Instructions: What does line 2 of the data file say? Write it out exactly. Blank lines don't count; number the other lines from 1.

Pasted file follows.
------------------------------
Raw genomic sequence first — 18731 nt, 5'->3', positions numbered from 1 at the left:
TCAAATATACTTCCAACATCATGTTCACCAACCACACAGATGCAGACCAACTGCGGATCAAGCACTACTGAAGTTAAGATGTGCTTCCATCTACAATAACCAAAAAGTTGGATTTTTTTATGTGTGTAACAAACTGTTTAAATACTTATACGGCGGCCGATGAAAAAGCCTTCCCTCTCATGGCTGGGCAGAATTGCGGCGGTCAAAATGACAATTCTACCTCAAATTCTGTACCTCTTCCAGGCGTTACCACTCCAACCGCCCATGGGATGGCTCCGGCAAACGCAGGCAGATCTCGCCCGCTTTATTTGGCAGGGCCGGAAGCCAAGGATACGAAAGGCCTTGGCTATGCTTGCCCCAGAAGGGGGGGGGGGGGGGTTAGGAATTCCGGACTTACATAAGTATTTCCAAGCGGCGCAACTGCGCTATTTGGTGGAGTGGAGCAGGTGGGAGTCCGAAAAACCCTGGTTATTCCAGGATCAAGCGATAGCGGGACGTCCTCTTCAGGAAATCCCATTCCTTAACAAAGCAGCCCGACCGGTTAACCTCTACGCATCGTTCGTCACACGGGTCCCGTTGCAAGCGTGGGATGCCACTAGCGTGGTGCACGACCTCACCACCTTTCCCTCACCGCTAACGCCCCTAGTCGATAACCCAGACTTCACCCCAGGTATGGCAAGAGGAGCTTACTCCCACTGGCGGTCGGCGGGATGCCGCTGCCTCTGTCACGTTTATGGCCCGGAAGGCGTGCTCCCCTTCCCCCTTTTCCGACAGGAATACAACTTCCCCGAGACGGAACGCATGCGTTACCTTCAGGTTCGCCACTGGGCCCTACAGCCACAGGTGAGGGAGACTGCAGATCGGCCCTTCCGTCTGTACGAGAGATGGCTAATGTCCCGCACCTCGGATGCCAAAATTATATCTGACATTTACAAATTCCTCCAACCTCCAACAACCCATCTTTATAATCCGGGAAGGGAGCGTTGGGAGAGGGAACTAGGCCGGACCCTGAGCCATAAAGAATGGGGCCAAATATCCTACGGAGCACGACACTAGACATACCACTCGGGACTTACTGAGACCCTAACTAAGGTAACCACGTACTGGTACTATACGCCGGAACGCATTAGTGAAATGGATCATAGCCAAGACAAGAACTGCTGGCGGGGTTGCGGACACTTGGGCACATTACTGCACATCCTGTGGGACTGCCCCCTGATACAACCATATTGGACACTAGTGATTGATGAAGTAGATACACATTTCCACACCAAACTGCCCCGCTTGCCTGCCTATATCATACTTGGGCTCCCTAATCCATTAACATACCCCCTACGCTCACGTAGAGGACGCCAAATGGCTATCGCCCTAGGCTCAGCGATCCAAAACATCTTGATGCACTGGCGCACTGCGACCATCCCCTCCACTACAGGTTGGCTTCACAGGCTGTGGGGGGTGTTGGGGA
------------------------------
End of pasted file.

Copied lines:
TCAAATATACTTCCAACATCATGTTCACCAACCACACAGATGCAGACCAACTGCGGATCAAGCACTACTGAAGTTAAGATGTGCTTCCATCTACAATAACCAAAAAGTTGGATTTTTTTATGTGTGTAACAAACTGTTTAAATACTTATACGGCGGCCGATGAAAAAGCCTTCCCTCTCATGGCTGGGCAGAATTGCGGCGGTCAAAATGACAATTCTACCTCAAATTCTGTACCTCTTCCAGGCGTTACCACTCCAACCGCCCATGGGATGGCTCCGGCAAACGCAGGCAGATCTCGCCCGCTTTATTTGGCAGGGCCGGAAGCCAAGGATACGAAAGGCCTTGGCTATGCTTGCCCCAGAAGGGGGGGGGGGGGGGTTAGGAATTCCGGACTTACATAAGTATTTCCAAGCGGCGCAACTGCGCTATTTGGTGGAGTGGAGCAGGTGGGAGTCCGAAAAACCCTGGTTATTCCAGGATCAAGCGATAGCGGGACGTCCTCTTCAGGAAATCCCATTCCTTAACAAAGCAGCCCGACCGGTTAACCTCTACGCATCGTTCGTCACACGGGTCCCGTTGCAAGCGTGGGATGCCACTAGCGTGGTGCACGACCTCACCACCTTTCCCTCACCGCTAACGCCCCTAGTCGATAACCCAGACTTCACCCCAGGTATGGCAAGAGGAGCTTACTCCCACTGGCGGTCGGCGGGATGCCGCTGCCTCTGTCACGTTTATGGCCCGGAAGGCGTGCTCCCCTTCCCCCTTTTCCGACAGGAATACAACTTCCCCGAGACGGAACGCATGCGTTACCTTCAGGTTCGCCACTGGGCCCTACAGCCACAGGTGAGGGAGACTGCAGATCGGCCCTTCCGTCTGTACGAGAGATGGCTAATGTCCCGCACCTCGGATGCCAAAATTATATCTGACATTTACAAATTCCTCCAACCTCCAACAACCCATCTTTATAATCCGGGAAGGGAGCGTTGGGAGAGGGAACTAGGCCGGACCCTGAGCCATAAAGAATGGGGCCAAATATCCTACGGAGCACGACACTAGACATACCACTCGGGACTTACTGAGACCCTAACTAAGGTAACCACGTACTGGTACTATACGCCGGAACGCATTAGTGAAATGGATCATAGCCAAGACAAGAACTGCTGGCGGGGTTGCGGACACTTGGGCACATTACTGCACATCCTGTGGGACTGCCCCCTGATACAACCATATTGGACACTAGTGATTGATGAAGTAGATACACATTTCCACACCAAACTGCCCCGCTTGCCTGCCTATATCATACTTGGGCTCCCTAATCCATTAACATACCCCCTACGCTCACGTAGAGGACGCCAAATGGCTATCGCCCTAGGCTCAGCGATCCAAAACATCTTGATGCACTGGCGCACTGCGACCATCCCCTCCACTACAGGTTGGCTTCACAGGCTGTGGGGGGTGTTGGGGA